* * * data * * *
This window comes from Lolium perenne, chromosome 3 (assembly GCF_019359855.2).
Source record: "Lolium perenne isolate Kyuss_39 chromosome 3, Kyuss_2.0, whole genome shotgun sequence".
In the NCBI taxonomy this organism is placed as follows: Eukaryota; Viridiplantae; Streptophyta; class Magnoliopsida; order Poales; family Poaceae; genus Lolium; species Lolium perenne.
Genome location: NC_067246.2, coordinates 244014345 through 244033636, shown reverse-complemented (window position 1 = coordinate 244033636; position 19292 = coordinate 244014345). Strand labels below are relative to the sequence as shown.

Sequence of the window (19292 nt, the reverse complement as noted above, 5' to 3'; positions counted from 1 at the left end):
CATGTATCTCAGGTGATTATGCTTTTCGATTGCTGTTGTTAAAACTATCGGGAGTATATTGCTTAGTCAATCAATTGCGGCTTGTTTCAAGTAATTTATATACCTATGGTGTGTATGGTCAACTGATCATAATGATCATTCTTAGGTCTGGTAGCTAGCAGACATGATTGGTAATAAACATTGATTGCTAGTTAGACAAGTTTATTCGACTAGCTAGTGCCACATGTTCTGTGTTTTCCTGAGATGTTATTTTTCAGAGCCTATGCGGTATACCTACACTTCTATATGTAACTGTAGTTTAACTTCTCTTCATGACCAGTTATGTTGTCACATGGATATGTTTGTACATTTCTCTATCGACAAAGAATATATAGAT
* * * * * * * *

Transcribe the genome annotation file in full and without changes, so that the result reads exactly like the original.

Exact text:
This window comes from Lolium perenne, chromosome 3 (assembly GCF_019359855.2).
Source record: "Lolium perenne isolate Kyuss_39 chromosome 3, Kyuss_2.0, whole genome shotgun sequence".
In the NCBI taxonomy this organism is placed as follows: Eukaryota; Viridiplantae; Streptophyta; class Magnoliopsida; order Poales; family Poaceae; genus Lolium; species Lolium perenne.
Genome location: NC_067246.2, coordinates 244014345 through 244033636, shown reverse-complemented (window position 1 = coordinate 244033636; position 19292 = coordinate 244014345). Strand labels below are relative to the sequence as shown.

Sequence of the window (19292 nt, the reverse complement as noted above, 5' to 3'; positions counted from 1 at the left end):
CATGTATCTCAGGTGATTATGCTTTTCGATTGCTGTTGTTAAAACTATCGGGAGTATATTGCTTAGTCAATCAATTGCGGCTTGTTTCAAGTAATTTATATACCTATGGTGTGTATGGTCAACTGATCATAATGATCATTCTTAGGTCTGGTAGCTAGCAGACATGATTGGTAATAAACATTGATTGCTAGTTAGACAAGTTTATTCGACTAGCTAGTGCCACATGTTCTGTGTTTTCCTGAGATGTTATTTTTCAGAGCCTATGCGGTATACCTACACTTCTATATGTAACTGTAGTTTAACTTCTCTTCATGACCAGTTATGTTGTCACATGGATATGTTTGTACATTTCTCTATCGACAAAGAATATATAGAT